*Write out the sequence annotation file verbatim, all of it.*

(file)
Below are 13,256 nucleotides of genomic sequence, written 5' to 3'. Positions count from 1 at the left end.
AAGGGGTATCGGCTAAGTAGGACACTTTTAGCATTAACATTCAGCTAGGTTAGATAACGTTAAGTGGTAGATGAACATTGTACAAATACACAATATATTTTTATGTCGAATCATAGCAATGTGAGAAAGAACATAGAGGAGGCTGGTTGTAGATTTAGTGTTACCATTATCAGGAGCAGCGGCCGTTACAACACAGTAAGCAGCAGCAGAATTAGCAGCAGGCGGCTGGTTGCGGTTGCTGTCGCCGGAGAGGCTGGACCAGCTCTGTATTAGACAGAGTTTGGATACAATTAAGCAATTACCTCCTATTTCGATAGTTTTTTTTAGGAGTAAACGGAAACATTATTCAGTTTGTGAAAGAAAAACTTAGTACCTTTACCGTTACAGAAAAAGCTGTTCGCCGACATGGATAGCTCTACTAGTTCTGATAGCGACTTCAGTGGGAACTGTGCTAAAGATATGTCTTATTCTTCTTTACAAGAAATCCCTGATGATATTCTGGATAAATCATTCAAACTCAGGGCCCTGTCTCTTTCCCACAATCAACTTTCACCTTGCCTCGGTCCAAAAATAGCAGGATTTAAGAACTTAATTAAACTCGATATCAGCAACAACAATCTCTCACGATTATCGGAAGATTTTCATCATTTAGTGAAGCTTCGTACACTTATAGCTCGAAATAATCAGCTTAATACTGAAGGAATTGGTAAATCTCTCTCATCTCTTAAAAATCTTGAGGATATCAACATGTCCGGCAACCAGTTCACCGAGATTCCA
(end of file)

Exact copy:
Below are 13,256 nucleotides of genomic sequence, written 5' to 3'. Positions count from 1 at the left end.
AAGGGGTATCGGCTAAGTAGGACACTTTTAGCATTAACATTCAGCTAGGTTAGATAACGTTAAGTGGTAGATGAACATTGTACAAATACACAATATATTTTTATGTCGAATCATAGCAATGTGAGAAAGAACATAGAGGAGGCTGGTTGTAGATTTAGTGTTACCATTATCAGGAGCAGCGGCCGTTACAACACAGTAAGCAGCAGCAGAATTAGCAGCAGGCGGCTGGTTGCGGTTGCTGTCGCCGGAGAGGCTGGACCAGCTCTGTATTAGACAGAGTTTGGATACAATTAAGCAATTACCTCCTATTTCGATAGTTTTTTTTAGGAGTAAACGGAAACATTATTCAGTTTGTGAAAGAAAAACTTAGTACCTTTACCGTTACAGAAAAAGCTGTTCGCCGACATGGATAGCTCTACTAGTTCTGATAGCGACTTCAGTGGGAACTGTGCTAAAGATATGTCTTATTCTTCTTTACAAGAAATCCCTGATGATATTCTGGATAAATCATTCAAACTCAGGGCCCTGTCTCTTTCCCACAATCAACTTTCACCTTGCCTCGGTCCAAAAATAGCAGGATTTAAGAACTTAATTAAACTCGATATCAGCAACAACAATCTCTCACGATTATCGGAAGATTTTCATCATTTAGTGAAGCTTCGTACACTTATAGCTCGAAATAATCAGCTTAATACTGAAGGAATTGGTAAATCTCTCTCATCTCTTAAAAATCTTGAGGATATCAACATGTCCGGCAACCAGTTCACCGAGATTCCA